By Jim Schutze
By Rachel Watts
By Lauren Drewes Daniels
By Anna Merlan
By Lee Escobedo
By Eric Nicholson
For those who care about art, reading art 'zines and perusing "me too" exhibitions of contemporary art--which are, sad to say, the majority--can become dangerously deceptive obsessions.
Too often, the results are akin to watching a Martian anthropologist or not-too-bright teen-ager try to divine the meaning of human life from reading, say, Vogue or Cosmo. Only instead of concluding that the human comedy is about hooking a man or better sex or dumping 10 pounds or bagging this season's "must-have" accessory, those who pay too much attention to the art world's hype run the risk of buying into demonstrably false ideas. Like what the critic Jed Perl calls "the great myth of modern art," the notion that realism is dead. (This idea is the kissing cousin of that hoary old art-world platitude that painting is deceased.)
Nor are the art world's fashion victims confined to the mall or the outer space of flyover states. There are lots of folks in the art world who buy their own bullshit, who are irrationally obsessed with determining, in the words of fashion victim-cum-critic Matthew Collings, who's "at the absolute whirling epicenter of the artworld." Alas, even academe is no refuge; in many an art school, the hot air of half-baked theory and marketing hype have displaced the rigor of life drawing. And so it has come to the point that most group shows of emerging artists resemble nothing so much as warehouses for the severely autistic, white-walled institutions where often intelligent men and women engage in all manner of strange, desperate, idiosyncratic and futile means of self-expression.
It isn't all puffery and self-indulgence out there, however. The reality is that neither figuration nor painting has kicked the bucket; as many have noted, painting the human figure in realistic form has become just about the most radical thing an artist can do these days, and there are eager young revolutionaries doing it. A new show at Valley House Gallery features the work of one, a 23-year-old Southern Methodist University grad named Christopher Jagers.
Jagers' gallery is touting him as a rare discovery, the modern-day equivalent of finding a live coelacanth or some other species long presumed extinct. In fact, however, Jagers' paintings--all oil on canvas or board--cover well-plowed terrain. Jagers, the son of a Dallas psychologist, does inward-looking scenes from everyday life: his apartment. Friends and family. Childhood memories. Private moments. Self-portraits. Fugue states. This is familiar territory, explored in the modern era by artists from Eric Fischl to Lucian Freud. There are important differences, however. Unlike Fischl or a half-dozen other widely feted figurative painters, Jagers can actually draw.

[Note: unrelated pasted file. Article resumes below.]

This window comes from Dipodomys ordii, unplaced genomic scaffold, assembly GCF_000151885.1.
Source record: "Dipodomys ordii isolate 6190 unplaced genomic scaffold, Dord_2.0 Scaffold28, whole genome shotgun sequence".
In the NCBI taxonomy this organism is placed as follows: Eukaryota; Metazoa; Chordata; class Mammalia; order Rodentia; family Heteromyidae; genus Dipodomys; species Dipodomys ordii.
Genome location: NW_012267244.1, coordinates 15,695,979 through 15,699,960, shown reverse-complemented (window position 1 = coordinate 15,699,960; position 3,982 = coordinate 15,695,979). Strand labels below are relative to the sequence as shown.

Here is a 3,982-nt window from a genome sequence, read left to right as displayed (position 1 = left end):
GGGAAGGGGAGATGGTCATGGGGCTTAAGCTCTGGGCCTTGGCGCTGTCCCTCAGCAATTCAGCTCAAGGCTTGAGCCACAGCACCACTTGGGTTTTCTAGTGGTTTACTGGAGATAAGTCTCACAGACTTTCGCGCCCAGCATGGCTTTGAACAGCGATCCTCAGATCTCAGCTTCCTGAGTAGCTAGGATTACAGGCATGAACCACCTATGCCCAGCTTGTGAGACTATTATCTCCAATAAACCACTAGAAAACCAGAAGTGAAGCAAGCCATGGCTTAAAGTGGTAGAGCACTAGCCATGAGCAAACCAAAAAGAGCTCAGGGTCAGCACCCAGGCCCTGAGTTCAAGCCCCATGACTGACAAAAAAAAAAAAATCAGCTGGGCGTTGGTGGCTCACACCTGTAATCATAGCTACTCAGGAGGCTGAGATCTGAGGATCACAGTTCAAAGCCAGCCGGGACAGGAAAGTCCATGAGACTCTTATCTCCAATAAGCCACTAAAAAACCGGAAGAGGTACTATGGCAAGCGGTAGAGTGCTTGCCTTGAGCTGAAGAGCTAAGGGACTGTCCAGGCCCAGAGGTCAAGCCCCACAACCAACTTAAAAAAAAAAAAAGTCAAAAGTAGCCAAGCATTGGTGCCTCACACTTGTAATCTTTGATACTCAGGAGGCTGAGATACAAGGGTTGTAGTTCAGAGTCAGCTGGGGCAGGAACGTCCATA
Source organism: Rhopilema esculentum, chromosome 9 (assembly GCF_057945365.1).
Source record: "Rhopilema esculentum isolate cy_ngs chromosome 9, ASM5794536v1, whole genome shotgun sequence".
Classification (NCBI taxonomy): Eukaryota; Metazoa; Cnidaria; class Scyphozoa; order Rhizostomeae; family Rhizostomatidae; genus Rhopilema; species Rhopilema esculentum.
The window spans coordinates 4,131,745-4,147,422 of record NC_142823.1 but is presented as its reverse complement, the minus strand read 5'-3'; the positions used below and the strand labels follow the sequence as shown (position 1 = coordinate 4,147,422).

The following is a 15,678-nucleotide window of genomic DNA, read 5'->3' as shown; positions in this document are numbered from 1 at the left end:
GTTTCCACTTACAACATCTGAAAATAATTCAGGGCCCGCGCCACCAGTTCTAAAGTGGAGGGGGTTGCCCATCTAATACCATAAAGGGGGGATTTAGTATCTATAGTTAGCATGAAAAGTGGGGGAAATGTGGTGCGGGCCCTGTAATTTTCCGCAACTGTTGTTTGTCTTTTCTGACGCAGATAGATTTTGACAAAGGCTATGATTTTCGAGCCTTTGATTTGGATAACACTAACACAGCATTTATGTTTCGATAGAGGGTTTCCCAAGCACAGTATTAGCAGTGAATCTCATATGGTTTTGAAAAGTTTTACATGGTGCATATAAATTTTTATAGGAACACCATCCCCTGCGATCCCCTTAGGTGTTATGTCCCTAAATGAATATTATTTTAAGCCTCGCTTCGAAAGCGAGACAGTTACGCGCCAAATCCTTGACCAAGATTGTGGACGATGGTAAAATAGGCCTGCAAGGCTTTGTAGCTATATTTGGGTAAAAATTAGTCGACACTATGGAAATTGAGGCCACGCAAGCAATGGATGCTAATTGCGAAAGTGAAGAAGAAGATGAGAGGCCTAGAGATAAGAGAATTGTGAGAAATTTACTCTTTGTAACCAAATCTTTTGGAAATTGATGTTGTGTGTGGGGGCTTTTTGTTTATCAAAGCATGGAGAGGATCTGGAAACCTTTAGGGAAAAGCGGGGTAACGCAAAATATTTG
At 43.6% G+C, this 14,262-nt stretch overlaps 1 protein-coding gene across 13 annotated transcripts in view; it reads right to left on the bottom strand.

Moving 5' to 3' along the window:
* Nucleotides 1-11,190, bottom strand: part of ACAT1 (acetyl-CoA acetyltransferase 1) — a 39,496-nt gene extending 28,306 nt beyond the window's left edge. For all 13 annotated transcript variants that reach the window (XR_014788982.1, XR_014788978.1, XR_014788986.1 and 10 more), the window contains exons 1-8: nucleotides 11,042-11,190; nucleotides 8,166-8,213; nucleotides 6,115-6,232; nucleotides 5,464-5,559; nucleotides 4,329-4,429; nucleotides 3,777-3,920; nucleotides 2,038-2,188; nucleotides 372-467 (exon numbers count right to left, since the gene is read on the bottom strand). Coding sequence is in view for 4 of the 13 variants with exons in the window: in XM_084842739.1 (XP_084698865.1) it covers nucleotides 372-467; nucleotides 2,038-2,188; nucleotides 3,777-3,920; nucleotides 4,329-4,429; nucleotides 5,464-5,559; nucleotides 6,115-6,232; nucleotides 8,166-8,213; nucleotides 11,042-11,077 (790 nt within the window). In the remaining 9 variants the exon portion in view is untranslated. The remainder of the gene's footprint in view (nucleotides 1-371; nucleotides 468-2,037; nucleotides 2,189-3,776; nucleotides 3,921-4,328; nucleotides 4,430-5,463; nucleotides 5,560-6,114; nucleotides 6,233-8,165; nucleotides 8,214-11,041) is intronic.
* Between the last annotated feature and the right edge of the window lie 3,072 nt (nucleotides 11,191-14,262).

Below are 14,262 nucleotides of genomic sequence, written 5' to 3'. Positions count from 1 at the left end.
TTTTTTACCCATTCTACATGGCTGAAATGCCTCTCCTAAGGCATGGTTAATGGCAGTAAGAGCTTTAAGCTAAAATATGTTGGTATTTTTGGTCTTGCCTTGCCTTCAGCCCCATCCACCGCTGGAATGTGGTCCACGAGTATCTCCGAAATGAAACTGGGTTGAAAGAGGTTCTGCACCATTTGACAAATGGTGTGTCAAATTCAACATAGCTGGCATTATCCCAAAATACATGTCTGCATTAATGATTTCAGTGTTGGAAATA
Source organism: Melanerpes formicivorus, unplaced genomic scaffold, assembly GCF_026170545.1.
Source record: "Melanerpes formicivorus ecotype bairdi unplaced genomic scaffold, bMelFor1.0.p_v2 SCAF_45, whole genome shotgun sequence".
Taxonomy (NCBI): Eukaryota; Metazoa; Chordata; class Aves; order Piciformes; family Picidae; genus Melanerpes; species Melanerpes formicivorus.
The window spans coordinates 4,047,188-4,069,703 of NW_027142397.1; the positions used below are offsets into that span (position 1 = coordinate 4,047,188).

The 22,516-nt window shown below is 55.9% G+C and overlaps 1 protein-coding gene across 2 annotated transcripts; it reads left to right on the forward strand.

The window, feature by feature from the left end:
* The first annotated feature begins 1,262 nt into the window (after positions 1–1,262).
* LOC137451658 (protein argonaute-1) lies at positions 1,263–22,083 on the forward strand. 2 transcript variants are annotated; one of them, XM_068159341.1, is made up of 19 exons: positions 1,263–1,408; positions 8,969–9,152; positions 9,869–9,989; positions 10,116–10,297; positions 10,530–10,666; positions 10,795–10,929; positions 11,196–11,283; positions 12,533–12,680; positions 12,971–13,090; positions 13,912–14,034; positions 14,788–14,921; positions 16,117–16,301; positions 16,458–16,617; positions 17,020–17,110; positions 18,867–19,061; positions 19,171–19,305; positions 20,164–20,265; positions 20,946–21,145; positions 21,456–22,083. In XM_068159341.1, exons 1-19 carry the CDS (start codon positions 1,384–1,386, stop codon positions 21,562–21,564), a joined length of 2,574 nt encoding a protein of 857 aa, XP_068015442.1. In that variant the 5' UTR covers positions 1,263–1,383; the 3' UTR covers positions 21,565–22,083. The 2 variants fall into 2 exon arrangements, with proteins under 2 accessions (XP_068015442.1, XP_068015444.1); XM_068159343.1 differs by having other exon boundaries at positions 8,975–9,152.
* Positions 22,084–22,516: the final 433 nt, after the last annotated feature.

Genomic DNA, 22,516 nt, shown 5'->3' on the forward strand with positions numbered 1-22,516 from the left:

There are others, as well. Jagers' brooding psychological narratives do not set out to shock; he does not do masturbating adolescents or nude 300-pound performance artists. (Or maybe they were left out of the show; this is Dallas, after all, a fact the gallery acknowledged by refusing Jagers' request to put a nude portrait of the artist as intellectual on the show's invitation.) This is not to say the subject matter is sunny, or anti-modern, or for that matter easily deciphered. The canvases, tableaux from modern life--the artist's own, for the most part--include psychologically complex portraits and parables with the narratives partially missing or painted over. Like modern life, the pictures are full of conundra and ambiguous gestures. There's a 40-by-60-inch close-up of a hand (Is the owner dead? Asleep?) on grungy gray carpet in a room with peeling paint. The artist in the shower, hidden behind a shower curtain, parts of his shadow mysteriously missing. Beds, made, unmade, half-finished, occupied by mysterious lumpen figures or by no one at all. A mother and son playfully butting heads--or perhaps actually engaged in struggle. A self-portrait in meditative mood, with the artist's doppelgänger sitting on an identical couch from other angle, facing himself, one passive, one aggressive.
Jagers is the most deliberate of artists. He approaches each picture as a problem; each decision is thought out ahead of time, each color pre-tested, a new set of brushes and artists' oils bought every time. He finishes each canvas before he goes on to the next. The results recall artists from Manet to Hopper, and yet at the same time are utterly up to date. Jagers paints from digital photographs, and several paintings, such as "Shower," retain odd distractions produced by the digital lens. He is not, however, married to the images from which he works. Unlike photos, the paintings do not continue inexorably from sharp focus to blurred background. Instead, Jagers juxtaposes blurry passages implying motion with frozen, well-defined ones in the same picture plane; in many paintings, he exaggerates the degree to which background or foreground are out of focus. The purpose of these distortions seems to be to create mystery, as in "Mother with Child," where the faces of mother and son are blurred, a strategy that prevents our accurately reading the situation. Are they angry? Are they laughing? Similarly, in paintings such as "Theseus in the DMA Labyrinth," are those louvered blinds, or stairs? Is the exaggerated out-of-focus effect intended to reflect the artist's state of mind, showing how much more real the art seems to Jagers than its setting? And is a parable intended? Is Jagers comparing the DMA to King Minos' palace, where the minotaur was kept? And what is the meaning of the guard in the wheelchair? Is he, like Ariadne, supposed to help the hero flee?